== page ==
I spend two more days in Kabul after returning from Bamiyan before heading up to Mazar-i-Sharif. Before I leave, my couchsurfing host and his driver are in disagreement over whether I should go in full chador or wearing just a niqab. The road is not entirely safe but the chances of something bad happening are not great so I go with the niqab.
Again the views from the road are stunning: dusty hills, wild rivers and mud-brick villages. The road itself is pretty atrocious, especially the Salang Tunnel up in the Hindu Kush mountains. It’s the only land road for cars connecting the north and the south of the country. It takes ages to snake up to the tunnel entrance and then pass through it. The asphalt and the tunnel itself are in bad need of repair but closing the pass would cut off one of the country’s major roads.
Mazar is the first place where I stay in a hotel. I could not find anybody to stay with on couchsurfing, but luckily a friend of a guy I met in Tehran is willing to show me around. Which is perfect because it gives me a chance to visit the ancient city of Balkh, perhaps Afghanistan’s most historically significant city. What was once the largest city for hundreds of kilometers around is now not much more than a big village, so the attractions are spread around different locations. Without somebody showing me the sights I’d be pretty lost.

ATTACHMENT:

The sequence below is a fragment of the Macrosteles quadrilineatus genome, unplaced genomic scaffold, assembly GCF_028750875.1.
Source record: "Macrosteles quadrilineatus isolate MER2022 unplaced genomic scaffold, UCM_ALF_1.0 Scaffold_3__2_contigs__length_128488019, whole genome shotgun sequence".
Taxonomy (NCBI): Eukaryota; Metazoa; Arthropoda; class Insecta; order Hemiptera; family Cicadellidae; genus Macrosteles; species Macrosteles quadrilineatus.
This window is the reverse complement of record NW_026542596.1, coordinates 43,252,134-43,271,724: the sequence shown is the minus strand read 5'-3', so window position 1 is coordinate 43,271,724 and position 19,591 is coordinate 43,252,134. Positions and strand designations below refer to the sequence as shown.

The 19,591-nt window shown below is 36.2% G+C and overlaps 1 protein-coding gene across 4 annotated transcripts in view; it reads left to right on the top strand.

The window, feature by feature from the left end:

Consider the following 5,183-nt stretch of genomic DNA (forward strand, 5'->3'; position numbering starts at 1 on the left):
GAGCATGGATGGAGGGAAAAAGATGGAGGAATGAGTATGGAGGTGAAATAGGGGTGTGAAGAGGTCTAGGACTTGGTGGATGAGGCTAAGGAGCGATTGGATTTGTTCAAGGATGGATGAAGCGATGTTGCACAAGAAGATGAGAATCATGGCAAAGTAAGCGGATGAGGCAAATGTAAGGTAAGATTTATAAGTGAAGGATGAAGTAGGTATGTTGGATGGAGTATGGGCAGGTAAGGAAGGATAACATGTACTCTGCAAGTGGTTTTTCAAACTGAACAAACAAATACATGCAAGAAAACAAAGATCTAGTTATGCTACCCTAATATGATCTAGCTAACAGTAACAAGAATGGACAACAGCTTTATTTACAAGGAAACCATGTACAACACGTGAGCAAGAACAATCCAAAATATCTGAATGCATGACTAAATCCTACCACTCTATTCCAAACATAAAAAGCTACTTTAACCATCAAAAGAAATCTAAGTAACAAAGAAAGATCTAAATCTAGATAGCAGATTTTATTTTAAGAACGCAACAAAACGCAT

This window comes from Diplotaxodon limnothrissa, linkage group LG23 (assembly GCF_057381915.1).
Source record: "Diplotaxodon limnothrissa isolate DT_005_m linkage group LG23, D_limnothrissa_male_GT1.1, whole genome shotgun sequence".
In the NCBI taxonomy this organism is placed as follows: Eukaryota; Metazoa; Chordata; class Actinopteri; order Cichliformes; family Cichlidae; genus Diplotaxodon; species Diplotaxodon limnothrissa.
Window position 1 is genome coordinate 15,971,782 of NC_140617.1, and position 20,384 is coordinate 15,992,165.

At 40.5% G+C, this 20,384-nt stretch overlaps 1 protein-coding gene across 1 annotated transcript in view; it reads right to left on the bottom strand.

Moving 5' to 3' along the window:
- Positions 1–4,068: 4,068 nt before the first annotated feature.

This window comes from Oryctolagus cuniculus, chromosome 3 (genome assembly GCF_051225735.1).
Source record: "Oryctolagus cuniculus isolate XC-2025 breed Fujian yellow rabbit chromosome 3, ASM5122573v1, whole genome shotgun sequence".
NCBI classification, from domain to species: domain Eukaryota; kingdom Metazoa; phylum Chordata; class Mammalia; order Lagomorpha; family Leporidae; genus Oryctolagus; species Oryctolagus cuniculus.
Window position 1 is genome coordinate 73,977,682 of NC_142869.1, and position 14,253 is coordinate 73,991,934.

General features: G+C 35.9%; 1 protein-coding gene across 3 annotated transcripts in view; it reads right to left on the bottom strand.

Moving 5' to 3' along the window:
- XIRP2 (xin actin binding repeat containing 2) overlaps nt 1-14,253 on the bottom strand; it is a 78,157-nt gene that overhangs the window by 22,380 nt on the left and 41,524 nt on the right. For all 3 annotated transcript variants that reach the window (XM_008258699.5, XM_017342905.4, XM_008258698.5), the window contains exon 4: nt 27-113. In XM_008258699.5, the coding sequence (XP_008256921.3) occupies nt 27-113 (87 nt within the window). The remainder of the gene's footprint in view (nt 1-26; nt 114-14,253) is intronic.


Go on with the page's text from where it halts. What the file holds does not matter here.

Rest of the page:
Mazar-i-Sharif itself is not much more than a few neighborhoods centered around an important shrine. There’s not much to see in the city so I walk around a few streets until I notice a man is following me. Not quite sure what to do, I decide to stand still on the sidewalk between a few market stalls figuring somebody will probably help me. And people immediately notice: a few people tell the man to go away and a women in a blue burqa puts her hand on my shoulder to indicate that everything is alright.
The guy I’ve been hanging out with shows me a different side of the city. Together we go back to the shrine, but this time he points out certain details, not just historical knowledge but also really poor attempts at restoration and signs of neglect. He also takes me to a one-hundred-year-old building built by Russians. It is the local ‘Lincoln Library’, a US government-funded place for people to surf the web and read books in English. In the evening we visit a guitar teacher friend of his who performs a few covers of Beatles songs and some other things. The next day we go to his family’s house where I meet his mother who spent some time studying in Moscow. These experiences remind me of Iran, where it felt like the spaces on either side of people’s front doors were located in different countries.